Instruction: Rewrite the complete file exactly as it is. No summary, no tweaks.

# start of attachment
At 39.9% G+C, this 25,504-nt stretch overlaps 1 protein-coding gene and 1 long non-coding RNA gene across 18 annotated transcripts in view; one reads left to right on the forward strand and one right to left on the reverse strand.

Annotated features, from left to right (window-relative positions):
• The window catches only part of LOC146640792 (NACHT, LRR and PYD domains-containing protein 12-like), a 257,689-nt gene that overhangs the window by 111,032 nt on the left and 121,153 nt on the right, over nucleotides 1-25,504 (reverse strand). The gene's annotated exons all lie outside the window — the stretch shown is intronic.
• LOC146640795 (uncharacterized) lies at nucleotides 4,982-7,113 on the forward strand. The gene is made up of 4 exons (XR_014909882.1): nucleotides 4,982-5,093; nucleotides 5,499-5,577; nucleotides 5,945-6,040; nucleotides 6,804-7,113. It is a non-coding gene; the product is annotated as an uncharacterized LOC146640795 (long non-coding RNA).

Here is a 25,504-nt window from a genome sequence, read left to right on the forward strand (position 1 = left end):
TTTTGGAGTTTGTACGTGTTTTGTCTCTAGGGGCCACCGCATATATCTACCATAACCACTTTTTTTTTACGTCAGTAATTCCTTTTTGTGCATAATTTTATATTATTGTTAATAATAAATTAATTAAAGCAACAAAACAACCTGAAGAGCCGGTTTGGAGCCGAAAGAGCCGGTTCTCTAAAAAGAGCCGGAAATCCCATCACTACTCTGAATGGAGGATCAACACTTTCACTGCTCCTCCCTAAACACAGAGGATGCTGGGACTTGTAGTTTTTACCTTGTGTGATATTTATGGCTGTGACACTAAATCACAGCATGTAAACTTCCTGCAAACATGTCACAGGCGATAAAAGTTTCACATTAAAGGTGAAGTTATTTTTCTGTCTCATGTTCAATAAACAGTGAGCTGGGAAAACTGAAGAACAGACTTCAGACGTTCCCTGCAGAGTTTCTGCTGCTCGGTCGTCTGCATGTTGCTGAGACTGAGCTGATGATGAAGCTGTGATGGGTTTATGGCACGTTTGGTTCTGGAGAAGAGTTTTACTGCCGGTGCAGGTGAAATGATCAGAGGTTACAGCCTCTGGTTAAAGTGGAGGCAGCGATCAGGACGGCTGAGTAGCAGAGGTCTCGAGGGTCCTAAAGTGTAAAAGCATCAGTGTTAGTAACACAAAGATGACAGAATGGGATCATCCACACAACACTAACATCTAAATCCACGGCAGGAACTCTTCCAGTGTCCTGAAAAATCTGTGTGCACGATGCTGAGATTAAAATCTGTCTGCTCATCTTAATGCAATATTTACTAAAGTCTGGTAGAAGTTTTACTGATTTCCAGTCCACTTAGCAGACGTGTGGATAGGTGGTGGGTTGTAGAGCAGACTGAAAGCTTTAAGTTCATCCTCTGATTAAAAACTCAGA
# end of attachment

At 39.9% G+C, this 25,504-nt stretch overlaps 1 protein-coding gene and 1 long non-coding RNA gene across 18 annotated transcripts in view; one reads left to right on the forward strand and one right to left on the reverse strand.

Annotated features, from left to right (window-relative positions):
• The window catches only part of LOC146640792 (NACHT, LRR and PYD domains-containing protein 12-like), a 257,689-nt gene that overhangs the window by 111,032 nt on the left and 121,153 nt on the right, over nucleotides 1-25,504 (reverse strand). The gene's annotated exons all lie outside the window — the stretch shown is intronic.
• LOC146640795 (uncharacterized) lies at nucleotides 4,982-7,113 on the forward strand. The gene is made up of 4 exons (XR_014909882.1): nucleotides 4,982-5,093; nucleotides 5,499-5,577; nucleotides 5,945-6,040; nucleotides 6,804-7,113. It is a non-coding gene; the product is annotated as an uncharacterized LOC146640795 (long non-coding RNA).

Here is a 25,504-nt window from a genome sequence, read left to right on the forward strand (position 1 = left end):
TTTTGGAGTTTGTACGTGTTTTGTCTCTAGGGGCCACCGCATATATCTACCATAACCACTTTTTTTTTACGTCAGTAATTCCTTTTTGTGCATAATTTTATATTATTGTTAATAATAAATTAATTAAAGCAACAAAACAACCTGAAGAGCCGGTTTGGAGCCGAAAGAGCCGGTTCTCTAAAAAGAGCCGGAAATCCCATCACTACTCTGAATGGAGGATCAACACTTTCACTGCTCCTCCCTAAACACAGAGGATGCTGGGACTTGTAGTTTTTACCTTGTGTGATATTTATGGCTGTGACACTAAATCACAGCATGTAAACTTCCTGCAAACATGTCACAGGCGATAAAAGTTTCACATTAAAGGTGAAGTTATTTTTCTGTCTCATGTTCAATAAACAGTGAGCTGGGAAAACTGAAGAACAGACTTCAGACGTTCCCTGCAGAGTTTCTGCTGCTCGGTCGTCTGCATGTTGCTGAGACTGAGCTGATGATGAAGCTGTGATGGGTTTATGGCACGTTTGGTTCTGGAGAAGAGTTTTACTGCCGGTGCAGGTGAAATGATCAGAGGTTACAGCCTCTGGTTAAAGTGGAGGCAGCGATCAGGACGGCTGAGTAGCAGAGGTCTCGAGGGTCCTAAAGTGTAAAAGCATCAGTGTTAGTAACACAAAGATGACAGAATGGGATCATCCACACAACACTAACATCTAAATCCACGGCAGGAACTCTTCCAGTGTCCTGAAAAATCTGTGTGCACGATGCTGAGATTAAAATCTGTCTGCTCATCTTAATGCAATATTTACTAAAGTCTGGTAGAAGTTTTACTGATTTCCAGTCCACTTAGCAGACGTGTGGATAGGTGGTGGGTTGTAGAGCAGACTGAAAGCTTTAAGTTCATCCTCTGATTAAAAACTCAGA